In the preferred embodiment depicted in FIGS. 1 and 2, a secondary band brake generally designated 30 is operably coupled to directly act on the drum 12. One end of the band brake 30 is anchored to a pin 32 or other structure in turn anchored to structure 41 forming part of the hoist system. In this embodiment, the band brake is wrapped about the drum from pin 32 in a clockwise direction, as viewed in FIG. 2. The other end of the brake 34 is coupled to one arm 36 of a crank, generally designated 38. The crank 38 is mounted on a pivot pin 40 in turn coupled to structure 41 associated with the hoist. The other arm 42 of the crank 38 is coupled to the piston rod 44 of a pneumatic actuator, generally designated 46.

The pneumatic actuator 46 is of conventional design and includes a coil spring 48 in compression that normally biases the internal piston 50 of the actuator so as to move the crank in a counterclockwise direction. This crank motion in turn pulls the free end 34 of the band brake 30 away from the drum, causing it to tightly wrap about and be applied to the drum 12. Spring 48 and the mechanical advantage provided by crank 38 apply sufficient braking force to the band brake 30 to stop and prevent movement of the load 24 as it exerts an unwinding force on the wire rope 22. Air pressure can be applied to the front side of the piston 50 through air pressure valve 52. Sufficient air pressure can be applied so that the force of spring 48 is overcome, moving piston 50 away from the crank arm and rotating it in a clockwise direction, thus releasing the band brake from the drum 12.

A speed sensor 60 is associated with the shaft 14 and can sense the rotational speed of the shaft 14 and thus the rotational speed of the drum 12. The output of the speed sensor 60 is delivered via output line 62 to a speed sensor/controller 64. In a preferred embodiment, the speed sensor/controller sends a signal via signal line 66 to the pneumatic control valve 52 to decrease the pressure ahead of pneumatic cylinder piston 50 so as to apply the band brake 30 when the sensed speed of the drum reaches a predetermined minimum. Of course, the speed sensor/controller can be manually overridden if desired by the hoist operator.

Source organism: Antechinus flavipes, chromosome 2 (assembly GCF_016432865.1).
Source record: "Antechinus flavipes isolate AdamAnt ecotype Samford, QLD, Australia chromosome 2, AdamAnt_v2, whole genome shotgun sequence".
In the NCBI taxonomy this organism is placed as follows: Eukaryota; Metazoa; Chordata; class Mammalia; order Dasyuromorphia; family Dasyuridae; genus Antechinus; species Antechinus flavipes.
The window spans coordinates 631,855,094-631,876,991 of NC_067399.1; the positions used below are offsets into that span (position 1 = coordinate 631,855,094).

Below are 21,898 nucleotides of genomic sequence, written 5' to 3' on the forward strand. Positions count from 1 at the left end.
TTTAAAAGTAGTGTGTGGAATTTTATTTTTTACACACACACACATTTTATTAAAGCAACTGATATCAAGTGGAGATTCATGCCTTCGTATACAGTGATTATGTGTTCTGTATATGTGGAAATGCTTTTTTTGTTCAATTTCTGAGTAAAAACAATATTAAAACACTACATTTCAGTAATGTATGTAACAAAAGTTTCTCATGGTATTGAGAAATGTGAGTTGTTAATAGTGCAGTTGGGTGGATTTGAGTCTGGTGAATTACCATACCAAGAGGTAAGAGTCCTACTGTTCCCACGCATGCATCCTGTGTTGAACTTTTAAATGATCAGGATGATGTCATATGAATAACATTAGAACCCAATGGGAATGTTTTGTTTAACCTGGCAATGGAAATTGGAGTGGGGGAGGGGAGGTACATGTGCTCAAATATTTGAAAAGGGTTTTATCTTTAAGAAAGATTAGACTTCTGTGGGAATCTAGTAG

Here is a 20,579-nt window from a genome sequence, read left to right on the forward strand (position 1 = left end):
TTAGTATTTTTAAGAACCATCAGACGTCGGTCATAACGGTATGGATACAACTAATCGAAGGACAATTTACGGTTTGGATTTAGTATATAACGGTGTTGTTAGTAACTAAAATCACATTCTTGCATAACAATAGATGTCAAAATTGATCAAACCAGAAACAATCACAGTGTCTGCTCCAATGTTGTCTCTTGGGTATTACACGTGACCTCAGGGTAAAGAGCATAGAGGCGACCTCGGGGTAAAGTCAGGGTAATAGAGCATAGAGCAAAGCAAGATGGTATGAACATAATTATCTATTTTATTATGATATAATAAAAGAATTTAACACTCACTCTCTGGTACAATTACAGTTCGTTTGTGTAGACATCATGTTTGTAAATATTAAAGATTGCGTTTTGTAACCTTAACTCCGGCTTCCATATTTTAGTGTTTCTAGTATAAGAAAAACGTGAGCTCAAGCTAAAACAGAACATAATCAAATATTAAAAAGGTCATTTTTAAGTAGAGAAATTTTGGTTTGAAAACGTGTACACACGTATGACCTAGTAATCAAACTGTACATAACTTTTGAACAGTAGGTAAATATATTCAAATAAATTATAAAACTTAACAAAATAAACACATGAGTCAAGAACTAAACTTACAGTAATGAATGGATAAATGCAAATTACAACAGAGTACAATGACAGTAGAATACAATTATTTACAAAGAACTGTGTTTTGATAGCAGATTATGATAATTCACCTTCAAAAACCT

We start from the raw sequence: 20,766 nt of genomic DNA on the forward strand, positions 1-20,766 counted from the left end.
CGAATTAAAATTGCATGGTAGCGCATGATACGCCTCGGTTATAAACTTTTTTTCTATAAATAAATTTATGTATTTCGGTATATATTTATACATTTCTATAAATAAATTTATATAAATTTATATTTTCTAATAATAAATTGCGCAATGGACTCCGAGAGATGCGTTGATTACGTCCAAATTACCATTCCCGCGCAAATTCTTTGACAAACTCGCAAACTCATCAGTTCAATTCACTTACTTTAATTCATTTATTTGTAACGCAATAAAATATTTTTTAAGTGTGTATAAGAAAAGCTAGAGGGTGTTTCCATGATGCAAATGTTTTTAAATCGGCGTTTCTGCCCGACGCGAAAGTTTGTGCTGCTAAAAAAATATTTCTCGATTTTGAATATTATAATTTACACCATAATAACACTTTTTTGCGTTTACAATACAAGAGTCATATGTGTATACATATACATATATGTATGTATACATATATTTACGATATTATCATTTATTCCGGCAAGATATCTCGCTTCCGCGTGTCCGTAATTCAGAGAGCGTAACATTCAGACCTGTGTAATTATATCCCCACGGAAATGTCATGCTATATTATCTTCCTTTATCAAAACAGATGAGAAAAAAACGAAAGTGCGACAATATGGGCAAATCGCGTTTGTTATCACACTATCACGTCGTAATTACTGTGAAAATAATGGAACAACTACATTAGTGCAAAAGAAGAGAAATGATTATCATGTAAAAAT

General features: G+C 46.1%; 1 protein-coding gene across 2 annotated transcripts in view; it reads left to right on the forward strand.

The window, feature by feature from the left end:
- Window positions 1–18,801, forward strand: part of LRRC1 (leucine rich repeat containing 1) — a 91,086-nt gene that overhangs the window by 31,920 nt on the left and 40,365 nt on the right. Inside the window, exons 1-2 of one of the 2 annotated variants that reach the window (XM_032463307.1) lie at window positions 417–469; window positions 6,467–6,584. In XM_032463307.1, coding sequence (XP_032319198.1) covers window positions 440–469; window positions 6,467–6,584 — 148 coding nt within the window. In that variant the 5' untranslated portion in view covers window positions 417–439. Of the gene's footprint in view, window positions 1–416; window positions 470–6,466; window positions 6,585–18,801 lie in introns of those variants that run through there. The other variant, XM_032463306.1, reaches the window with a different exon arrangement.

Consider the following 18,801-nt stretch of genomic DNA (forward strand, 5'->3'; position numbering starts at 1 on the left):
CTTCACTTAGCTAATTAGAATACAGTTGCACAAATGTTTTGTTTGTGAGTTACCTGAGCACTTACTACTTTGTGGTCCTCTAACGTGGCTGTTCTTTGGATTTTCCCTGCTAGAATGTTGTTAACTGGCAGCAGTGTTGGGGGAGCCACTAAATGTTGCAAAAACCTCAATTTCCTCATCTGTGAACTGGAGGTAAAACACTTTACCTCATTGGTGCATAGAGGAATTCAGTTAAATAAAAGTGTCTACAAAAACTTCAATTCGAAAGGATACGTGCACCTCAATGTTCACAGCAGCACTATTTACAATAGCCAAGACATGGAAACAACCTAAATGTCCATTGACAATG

In operation the band brake 30 is applied at and below a predetermined low speed of the drum 12. If no torque is applied to the drum through motor 20 and gear box 18, the band brake will apply a force sufficient to counteract the weight of the load 24, and thus the load will be retained at its fixed position. If torque is applied via the motor and gear box to the drum in a clockwise direction, only torque sufficient to overcome the band brake is required to lower the load. Normally the band brake is designed and applied so that it is set at about 125% of the load. Thus, the motor torque required to overcome the band brake setting in an unwinding direction is about 25% of the load, a small amount compared to the normal capability of the motor. Thus, sufficient torque can be applied by the motor to slowly lower the load at any desired low speed, whether at a rate of, for example, 1 inch per minute or 10 inches per minute. Because the amount of heat generated by driving the load downwardly through the brake is relatively small at low speeds, very little if any additional cooling capability needs to be supplied to the band brake and the drum. If a drive train failure should occur, for example, in the shaft 14, gear box 18, primary brake 19, motor 20, or the hoist control system, the band brake will remain applied and will prevent any uncontrolled lowering of the load and its associated load motion. The safety braking system of the present invention thus functions continuously when the load is being raised or lowered at a speed at or below the predetermined minimum.